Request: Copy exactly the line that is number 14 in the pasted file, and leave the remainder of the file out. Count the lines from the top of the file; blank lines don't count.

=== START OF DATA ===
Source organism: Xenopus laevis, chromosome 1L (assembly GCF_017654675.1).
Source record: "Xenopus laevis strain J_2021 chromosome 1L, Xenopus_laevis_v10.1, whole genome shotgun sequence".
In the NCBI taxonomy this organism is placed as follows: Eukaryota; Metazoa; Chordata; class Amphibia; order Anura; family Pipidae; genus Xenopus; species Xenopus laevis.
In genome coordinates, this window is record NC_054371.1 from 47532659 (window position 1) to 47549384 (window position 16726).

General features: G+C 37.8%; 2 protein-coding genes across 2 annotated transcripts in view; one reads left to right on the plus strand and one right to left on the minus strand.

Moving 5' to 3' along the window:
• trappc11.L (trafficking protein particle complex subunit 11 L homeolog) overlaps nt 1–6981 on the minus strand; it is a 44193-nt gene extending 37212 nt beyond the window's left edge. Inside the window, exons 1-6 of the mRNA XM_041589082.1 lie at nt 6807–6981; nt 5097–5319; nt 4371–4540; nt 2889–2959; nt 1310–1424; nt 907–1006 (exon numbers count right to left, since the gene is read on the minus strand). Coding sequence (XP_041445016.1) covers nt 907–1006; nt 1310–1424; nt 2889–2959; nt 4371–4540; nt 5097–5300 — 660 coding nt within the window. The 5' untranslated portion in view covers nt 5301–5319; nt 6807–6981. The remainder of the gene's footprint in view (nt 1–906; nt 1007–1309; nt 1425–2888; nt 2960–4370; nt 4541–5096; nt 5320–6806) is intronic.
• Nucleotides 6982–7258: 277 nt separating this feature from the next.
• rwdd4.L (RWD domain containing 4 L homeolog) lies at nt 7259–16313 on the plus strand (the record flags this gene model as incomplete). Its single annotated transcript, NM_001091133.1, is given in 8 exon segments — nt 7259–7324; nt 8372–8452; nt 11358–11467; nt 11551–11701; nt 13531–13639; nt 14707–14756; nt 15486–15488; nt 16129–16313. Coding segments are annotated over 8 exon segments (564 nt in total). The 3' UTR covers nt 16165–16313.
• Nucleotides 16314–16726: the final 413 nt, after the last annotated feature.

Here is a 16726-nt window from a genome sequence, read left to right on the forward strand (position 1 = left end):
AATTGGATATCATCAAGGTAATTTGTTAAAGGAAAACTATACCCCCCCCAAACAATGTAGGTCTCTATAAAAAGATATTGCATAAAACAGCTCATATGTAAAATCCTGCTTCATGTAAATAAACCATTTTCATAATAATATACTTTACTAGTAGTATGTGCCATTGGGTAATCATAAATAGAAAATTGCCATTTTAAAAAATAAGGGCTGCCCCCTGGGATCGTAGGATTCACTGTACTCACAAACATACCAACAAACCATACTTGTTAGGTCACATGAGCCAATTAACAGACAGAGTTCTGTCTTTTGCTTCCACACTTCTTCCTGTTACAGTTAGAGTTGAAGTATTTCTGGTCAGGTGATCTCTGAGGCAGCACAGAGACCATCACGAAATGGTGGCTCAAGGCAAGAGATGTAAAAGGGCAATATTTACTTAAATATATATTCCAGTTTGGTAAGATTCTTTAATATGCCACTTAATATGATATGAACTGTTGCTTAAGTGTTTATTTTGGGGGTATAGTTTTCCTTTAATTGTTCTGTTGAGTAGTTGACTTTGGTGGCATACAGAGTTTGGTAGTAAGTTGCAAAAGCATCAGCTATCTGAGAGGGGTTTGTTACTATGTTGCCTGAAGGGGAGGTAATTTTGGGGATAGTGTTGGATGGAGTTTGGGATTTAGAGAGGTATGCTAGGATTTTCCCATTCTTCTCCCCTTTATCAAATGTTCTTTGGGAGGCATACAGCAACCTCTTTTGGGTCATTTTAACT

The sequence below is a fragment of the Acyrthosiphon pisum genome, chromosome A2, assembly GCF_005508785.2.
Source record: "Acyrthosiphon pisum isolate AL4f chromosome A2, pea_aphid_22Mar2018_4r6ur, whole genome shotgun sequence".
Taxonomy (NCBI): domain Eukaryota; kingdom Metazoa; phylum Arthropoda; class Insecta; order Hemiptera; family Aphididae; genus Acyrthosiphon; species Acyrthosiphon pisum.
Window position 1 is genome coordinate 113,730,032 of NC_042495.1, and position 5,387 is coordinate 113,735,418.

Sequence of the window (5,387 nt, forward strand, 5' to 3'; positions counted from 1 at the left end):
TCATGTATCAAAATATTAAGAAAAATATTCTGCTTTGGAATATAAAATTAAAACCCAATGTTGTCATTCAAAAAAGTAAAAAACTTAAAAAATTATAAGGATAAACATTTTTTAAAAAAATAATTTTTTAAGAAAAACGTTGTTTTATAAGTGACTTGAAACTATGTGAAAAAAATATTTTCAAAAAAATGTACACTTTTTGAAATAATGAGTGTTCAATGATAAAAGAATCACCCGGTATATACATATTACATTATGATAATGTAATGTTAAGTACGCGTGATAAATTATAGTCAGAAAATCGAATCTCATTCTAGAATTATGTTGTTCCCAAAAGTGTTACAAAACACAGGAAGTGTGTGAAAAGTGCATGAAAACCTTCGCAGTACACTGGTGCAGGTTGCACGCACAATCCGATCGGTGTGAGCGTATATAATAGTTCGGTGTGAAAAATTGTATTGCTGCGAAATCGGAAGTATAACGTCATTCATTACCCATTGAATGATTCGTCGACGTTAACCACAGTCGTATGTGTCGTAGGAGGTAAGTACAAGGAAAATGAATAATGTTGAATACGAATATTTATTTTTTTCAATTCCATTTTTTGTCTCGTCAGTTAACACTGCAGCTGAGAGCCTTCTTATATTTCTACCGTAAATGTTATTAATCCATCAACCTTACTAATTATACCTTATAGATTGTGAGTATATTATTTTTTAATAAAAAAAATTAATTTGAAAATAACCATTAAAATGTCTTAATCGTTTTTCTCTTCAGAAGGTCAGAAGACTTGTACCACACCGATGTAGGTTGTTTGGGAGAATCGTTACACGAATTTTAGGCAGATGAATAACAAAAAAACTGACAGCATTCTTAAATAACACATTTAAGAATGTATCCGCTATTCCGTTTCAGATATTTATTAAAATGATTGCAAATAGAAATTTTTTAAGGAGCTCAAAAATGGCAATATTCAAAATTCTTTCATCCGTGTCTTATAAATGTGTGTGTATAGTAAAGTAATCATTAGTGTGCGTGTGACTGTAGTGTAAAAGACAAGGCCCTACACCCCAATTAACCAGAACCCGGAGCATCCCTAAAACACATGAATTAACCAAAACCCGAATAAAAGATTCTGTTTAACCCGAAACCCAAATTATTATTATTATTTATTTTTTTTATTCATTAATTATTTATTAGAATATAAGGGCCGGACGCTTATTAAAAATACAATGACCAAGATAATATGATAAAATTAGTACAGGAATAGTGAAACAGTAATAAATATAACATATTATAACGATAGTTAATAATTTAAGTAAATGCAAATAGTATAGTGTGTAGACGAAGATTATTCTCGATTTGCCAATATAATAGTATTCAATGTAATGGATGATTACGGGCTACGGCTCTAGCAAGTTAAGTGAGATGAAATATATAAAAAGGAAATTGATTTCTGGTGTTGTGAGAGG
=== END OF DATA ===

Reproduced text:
Source record: "Acyrthosiphon pisum isolate AL4f chromosome A2, pea_aphid_22Mar2018_4r6ur, whole genome shotgun sequence".